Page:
What Is Atherosclerosis?

Causes and Treatments

Having persistently elevated LDL cholesterol levels and triglycerides left untreated may lead up to a condition referred to as atherosclerosis. Also known as “hardening of the arteries,” atherosclerosis occurs when cholesterol and other lipids accumulate on the inner surfaces of the arteries. Although it has no symptoms, atherosclerosis can lead to a heart attack, a stroke, and even death. Keeping your lipid levels in check may help you to prevent or slow the progression of atherosclerosis.

What Happens During Atherosclerosis?

It is thought that some type of injury to the smooth, inner lining of your arteries is what starts the process of atherosclerosis. During atherosclerosis, excess cholesterol and other lipids circulating in the blood will bind to damaged areas of the inner lining of the affected artery, known as the endothelium. These lipids will enter into the area of the damaged vessel and deposit there. Inflammatory cells, like macrophages, will also enter the damaged area, causing inflammation and engulfing the lipids. As a result, the macrophages will often have a foamy appearance, earning them the name of “foam cell.” The beginnings of atherosclerosis can be noted as early as childhood or adolescence and is referred to as a “fatty streak”.

As the lipids begin to accumulate on the endothelial surface, a thick plaque will form. This plaque will thicken further eventually narrow the affected vessel, restricting blood flow.

When the vessel begins to narrow, this will begin to limit nutrients and oxygen to affected tissues and organs, which could include:

  • the brain (cerebrovascular disease)
  • the heart (coronary heart disease)
  • the kidneys (chronic kidney disease)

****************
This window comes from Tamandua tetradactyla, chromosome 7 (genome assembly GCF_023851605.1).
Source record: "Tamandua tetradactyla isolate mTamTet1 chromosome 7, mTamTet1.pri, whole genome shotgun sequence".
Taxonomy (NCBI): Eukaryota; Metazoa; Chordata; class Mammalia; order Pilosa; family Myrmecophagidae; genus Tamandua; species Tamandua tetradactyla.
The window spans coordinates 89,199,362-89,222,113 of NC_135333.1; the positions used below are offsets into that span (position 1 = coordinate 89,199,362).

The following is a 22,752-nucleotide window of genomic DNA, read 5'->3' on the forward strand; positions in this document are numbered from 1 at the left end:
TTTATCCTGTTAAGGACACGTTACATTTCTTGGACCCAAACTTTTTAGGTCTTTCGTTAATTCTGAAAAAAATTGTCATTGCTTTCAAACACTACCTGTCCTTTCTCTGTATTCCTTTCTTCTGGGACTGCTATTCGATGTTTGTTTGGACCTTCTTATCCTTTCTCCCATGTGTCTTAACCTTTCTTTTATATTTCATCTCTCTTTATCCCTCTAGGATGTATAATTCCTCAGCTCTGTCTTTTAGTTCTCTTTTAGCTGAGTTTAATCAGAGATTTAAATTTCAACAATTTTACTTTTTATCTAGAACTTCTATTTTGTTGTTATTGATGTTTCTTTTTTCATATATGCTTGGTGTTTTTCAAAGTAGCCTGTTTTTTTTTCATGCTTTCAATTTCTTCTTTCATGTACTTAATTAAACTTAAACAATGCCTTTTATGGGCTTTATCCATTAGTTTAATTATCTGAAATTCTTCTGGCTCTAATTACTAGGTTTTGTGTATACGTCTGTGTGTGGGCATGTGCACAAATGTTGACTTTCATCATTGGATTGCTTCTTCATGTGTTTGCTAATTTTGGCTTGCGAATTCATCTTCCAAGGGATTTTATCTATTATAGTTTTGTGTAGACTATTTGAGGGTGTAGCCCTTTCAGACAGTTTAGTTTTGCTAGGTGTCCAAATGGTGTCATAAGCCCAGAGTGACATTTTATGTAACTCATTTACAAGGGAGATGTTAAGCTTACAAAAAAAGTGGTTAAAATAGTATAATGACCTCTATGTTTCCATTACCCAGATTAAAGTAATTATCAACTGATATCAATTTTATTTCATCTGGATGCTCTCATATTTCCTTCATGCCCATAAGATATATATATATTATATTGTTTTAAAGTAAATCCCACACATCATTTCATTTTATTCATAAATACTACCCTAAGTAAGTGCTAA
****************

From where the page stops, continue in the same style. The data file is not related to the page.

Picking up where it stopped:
• the extremities (peripheral vascular disease)

Not only can limited blood flow become a problem, the plaque can also become unstable and rupture.

This can completely occlude the vessel, cause platelets to attach and form a blood clot, or it can break off and travel to another part of the body and obstruct blood flow.

How Do I Know If I Have Atherosclerosis?

Just like with high cholesterol, there are no symptoms that can tell you that atherosclerosis is developing. In most cases, people aren’t even aware that they have atherosclerosis until they have their first heart attack or stroke. There are some things that you can do in order to detect whether you might be at risk for developing atherosclerosis, including:

  • Getting your lipids checked. Current guidelines from the American Heart Association suggest getting your lipids checked every 4 to 6 years of you are 20 years of age and older – even if you are healthy. Studies have shown that having high LDL levels and low HDL levels can increase your risk of developing atherosclerosis. Some studies are also showing that high triglyceride levels may also play a role in atherosclerosis, but this is still under investigation. High levels of certain lipid types, such as small dense LDL and lipoprotein(a), can also aid in the development of atherosclerosis.  
  • Getting your blood pressure checked. High blood pressure can be a risk factor for developing atherosclerosis because it can damage your arteries. Your blood pressure can be easily checked at home, at your doctor’s office, or at your local pharmacy or fire department.
  • Knowing your family health history. Having an early history of cardiovascular disease - including a heart attack or high cholesterol levels at an early age – could mean that your risk of developing atherosclerosis is higher.

Knowing your risk factors for developing atherosclerosis is also important. Not only does this include having high lipid levels, it can also include smoking, being overweight and having uncontrolled diabetes.

Atherosclerosis can be deadly if not addressed. Luckily, there are many things you can do now to prevent atherosclerosis from developing or slow its progression. Your healthcare provider can also prescribe treatments to help treat any medical conditions that could be placing you at risk for atherosclerosis - including high cholesterol and triglyceride levels.


Libby P. The Pathogenesis, Prevention, and Treatment of Atherosclerosis. In:Kasper D, Fauci A, Hauser S, Longo D, Jameson J, Loscalzo J. eds. Harrison's Principles of Internal Medicine, 19eNew York, NY: McGraw-Hill; 2015.

Lam JYT. Merck Manual of Diagnosis and Therapy. Accessed online: 24 February 2016.